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#5 Hunter Sandison

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Posted 08 February 2006 - 02:56 PM

I agree with Ian Marks,
My feeling was that the movie was making fun of the filmmaker character. I found pleasantly stylish, visually refreshing and above all really funny.
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#6 Bryan Darling

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Posted 08 February 2006 - 03:08 PM

I happen to own the film, bought it along time ago when it came to DVD. I had missed it in the theater when it passed through Sacramento. I'd say that CQ is an eye-candy movie. Empty and void of anything but pretty shots, pretty people, and pretty music. So I take it for what it is and enjoy it just for that. However, I think to compare it to Lost In Translation is like comparing apples & oranges; to use a cliche.
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#7 Chris Burke

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Posted 08 February 2006 - 07:21 PM

I happen to own the film, bought it along time ago when it came to DVD. I had missed it in the theater when it passed through Sacramento. I'd say that CQ is an eye-candy movie. Empty and void of anything but pretty shots, pretty people, and pretty music. So I take it for what it is and enjoy it just for that. However, I think to compare it to Lost In Translation is like comparing apples & oranges; to use a cliche.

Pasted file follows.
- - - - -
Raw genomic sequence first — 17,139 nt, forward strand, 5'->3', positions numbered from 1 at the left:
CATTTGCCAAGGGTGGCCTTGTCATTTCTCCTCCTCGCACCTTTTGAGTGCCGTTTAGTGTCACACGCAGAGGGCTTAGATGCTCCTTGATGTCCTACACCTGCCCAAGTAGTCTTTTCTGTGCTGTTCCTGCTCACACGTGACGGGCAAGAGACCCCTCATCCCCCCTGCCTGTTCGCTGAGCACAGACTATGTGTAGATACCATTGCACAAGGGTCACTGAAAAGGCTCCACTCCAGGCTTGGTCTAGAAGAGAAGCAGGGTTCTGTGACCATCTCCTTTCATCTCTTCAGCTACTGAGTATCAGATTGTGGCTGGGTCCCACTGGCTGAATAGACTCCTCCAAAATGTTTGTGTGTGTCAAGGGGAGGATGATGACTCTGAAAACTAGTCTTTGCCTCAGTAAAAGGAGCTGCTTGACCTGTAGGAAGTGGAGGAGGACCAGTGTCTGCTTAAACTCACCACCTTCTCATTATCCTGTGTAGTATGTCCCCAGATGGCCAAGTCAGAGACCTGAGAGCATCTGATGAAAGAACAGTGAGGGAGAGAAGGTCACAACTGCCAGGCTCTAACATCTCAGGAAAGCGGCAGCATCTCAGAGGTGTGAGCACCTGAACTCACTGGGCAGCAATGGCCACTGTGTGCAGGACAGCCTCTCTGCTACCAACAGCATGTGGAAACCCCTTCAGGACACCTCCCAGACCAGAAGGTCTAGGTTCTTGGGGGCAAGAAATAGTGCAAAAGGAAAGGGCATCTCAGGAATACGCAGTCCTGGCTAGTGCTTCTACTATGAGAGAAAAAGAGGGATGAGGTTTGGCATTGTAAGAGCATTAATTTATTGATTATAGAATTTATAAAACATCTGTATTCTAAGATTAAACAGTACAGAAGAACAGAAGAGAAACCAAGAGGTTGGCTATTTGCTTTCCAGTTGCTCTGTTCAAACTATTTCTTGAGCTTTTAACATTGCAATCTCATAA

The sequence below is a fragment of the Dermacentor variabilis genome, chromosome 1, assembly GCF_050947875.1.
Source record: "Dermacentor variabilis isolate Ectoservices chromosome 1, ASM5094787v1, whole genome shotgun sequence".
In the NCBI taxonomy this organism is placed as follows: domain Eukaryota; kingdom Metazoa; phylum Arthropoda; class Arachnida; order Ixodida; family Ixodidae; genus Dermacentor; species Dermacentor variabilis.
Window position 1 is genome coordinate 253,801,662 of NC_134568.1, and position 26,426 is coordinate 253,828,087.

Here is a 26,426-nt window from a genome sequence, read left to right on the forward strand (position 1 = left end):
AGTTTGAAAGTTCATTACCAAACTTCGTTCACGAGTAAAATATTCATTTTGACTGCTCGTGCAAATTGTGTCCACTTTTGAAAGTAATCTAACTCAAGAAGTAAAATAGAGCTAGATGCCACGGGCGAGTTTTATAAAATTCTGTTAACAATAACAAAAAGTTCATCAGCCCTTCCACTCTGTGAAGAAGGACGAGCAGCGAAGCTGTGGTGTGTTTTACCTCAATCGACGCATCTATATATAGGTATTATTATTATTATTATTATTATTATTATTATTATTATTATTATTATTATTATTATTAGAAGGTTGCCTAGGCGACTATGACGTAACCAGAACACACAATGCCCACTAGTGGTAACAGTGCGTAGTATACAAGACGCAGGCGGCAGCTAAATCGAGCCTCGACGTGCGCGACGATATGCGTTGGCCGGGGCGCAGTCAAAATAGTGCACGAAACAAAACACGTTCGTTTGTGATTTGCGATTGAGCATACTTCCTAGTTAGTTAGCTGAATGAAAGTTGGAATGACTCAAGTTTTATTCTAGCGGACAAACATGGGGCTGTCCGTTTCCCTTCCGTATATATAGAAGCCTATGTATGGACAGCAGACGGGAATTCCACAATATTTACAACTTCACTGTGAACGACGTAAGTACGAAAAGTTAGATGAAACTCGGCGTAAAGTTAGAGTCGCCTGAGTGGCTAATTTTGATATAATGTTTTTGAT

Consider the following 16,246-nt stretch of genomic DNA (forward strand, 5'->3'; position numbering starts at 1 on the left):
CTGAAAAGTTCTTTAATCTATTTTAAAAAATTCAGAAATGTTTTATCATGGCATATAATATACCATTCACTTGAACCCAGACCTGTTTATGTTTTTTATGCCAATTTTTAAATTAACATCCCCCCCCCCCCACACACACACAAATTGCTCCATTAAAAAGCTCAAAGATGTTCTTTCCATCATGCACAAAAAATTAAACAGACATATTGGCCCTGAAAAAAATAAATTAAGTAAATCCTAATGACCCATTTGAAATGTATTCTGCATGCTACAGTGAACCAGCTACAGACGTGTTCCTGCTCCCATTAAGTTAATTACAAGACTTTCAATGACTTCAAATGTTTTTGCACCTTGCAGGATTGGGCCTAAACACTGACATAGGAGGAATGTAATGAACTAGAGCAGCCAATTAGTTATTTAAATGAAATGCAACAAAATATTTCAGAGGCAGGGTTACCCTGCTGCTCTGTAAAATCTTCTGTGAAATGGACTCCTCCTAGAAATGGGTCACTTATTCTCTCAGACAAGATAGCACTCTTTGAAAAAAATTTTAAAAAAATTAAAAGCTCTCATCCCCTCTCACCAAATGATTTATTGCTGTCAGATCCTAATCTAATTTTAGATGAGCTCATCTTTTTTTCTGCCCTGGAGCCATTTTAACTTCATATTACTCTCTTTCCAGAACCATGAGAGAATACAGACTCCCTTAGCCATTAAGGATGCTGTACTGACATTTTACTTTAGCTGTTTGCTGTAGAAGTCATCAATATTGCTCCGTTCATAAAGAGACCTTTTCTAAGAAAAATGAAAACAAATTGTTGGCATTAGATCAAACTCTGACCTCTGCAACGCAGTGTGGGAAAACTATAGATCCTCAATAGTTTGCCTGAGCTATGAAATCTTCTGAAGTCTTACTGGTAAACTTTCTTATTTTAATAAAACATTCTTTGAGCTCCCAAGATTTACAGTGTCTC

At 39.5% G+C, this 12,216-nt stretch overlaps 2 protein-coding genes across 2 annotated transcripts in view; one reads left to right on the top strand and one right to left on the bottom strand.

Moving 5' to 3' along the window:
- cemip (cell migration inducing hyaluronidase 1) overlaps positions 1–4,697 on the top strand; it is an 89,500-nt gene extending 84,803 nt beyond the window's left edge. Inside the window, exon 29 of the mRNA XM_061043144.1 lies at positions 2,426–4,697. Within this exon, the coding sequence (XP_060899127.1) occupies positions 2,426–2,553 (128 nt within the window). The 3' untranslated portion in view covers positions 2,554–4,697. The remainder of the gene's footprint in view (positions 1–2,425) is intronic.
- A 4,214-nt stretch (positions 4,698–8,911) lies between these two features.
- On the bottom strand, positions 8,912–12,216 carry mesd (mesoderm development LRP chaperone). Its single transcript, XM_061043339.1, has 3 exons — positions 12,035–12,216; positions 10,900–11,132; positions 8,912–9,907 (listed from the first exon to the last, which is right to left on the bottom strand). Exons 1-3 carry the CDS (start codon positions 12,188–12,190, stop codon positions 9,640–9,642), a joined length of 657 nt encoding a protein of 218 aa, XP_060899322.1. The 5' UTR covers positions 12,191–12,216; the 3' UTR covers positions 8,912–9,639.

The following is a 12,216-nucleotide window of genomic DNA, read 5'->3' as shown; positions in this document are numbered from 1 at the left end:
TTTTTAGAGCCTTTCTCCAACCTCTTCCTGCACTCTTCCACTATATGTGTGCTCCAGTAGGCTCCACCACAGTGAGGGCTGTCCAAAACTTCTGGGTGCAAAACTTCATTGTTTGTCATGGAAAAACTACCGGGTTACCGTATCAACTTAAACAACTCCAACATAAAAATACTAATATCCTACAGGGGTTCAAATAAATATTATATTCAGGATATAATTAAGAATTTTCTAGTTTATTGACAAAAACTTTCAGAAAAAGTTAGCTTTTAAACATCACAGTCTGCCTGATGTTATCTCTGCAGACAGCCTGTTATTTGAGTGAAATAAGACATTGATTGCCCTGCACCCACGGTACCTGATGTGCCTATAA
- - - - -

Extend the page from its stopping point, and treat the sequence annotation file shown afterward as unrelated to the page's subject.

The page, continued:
I agree with you, much more style than substance. Probably the only two people in the world who actually like the film, are in this thread. As stated before, it was really hard to get invested in any of the characters. I did not care what, if anything, happened to them.
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#8 Charles Haine

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Posted 10 February 2006 - 10:59 AM

Strangely, I always thought I was the only person on earth who loved that movie. I own it on DVD, and watch it pretty much any time I'm seriously ill.

I actually do engage quite a bit with the character; he's movie-obsessed to the point where he has a hard time functioning in his life. Doesit all make total sense? No, of course not, but for some reason, I relate enough to just connect with it.

Sure, LIT gets me more emotionally, and connected with a wider band of the population, but still not the complete population, and who would want that anyway? CQ appeals to a very narrow strip of the population, but to the people it works for, it really works, I think, and that's all that matters.

Some movies should try and please everybody, but those will never provide the depth of experience found by movies that only appeal to a small segment, who really dig it.

chuck
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#9 Jon-Hebert Barto

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Posted 14 February 2006 - 04:09 PM

I don't like films about film production, however this film rocks! Robert Yeoman did great work, as usual. To respond to most of the posters: What exactly is "feature material"? Isn't the medium of film big enough for everything...? I hate action films but I'm glad they are around...because film isn't just an artistic venue. It is also an entertainment venue. Love Tarkovsky, hate Bay. Still glad they both made movies.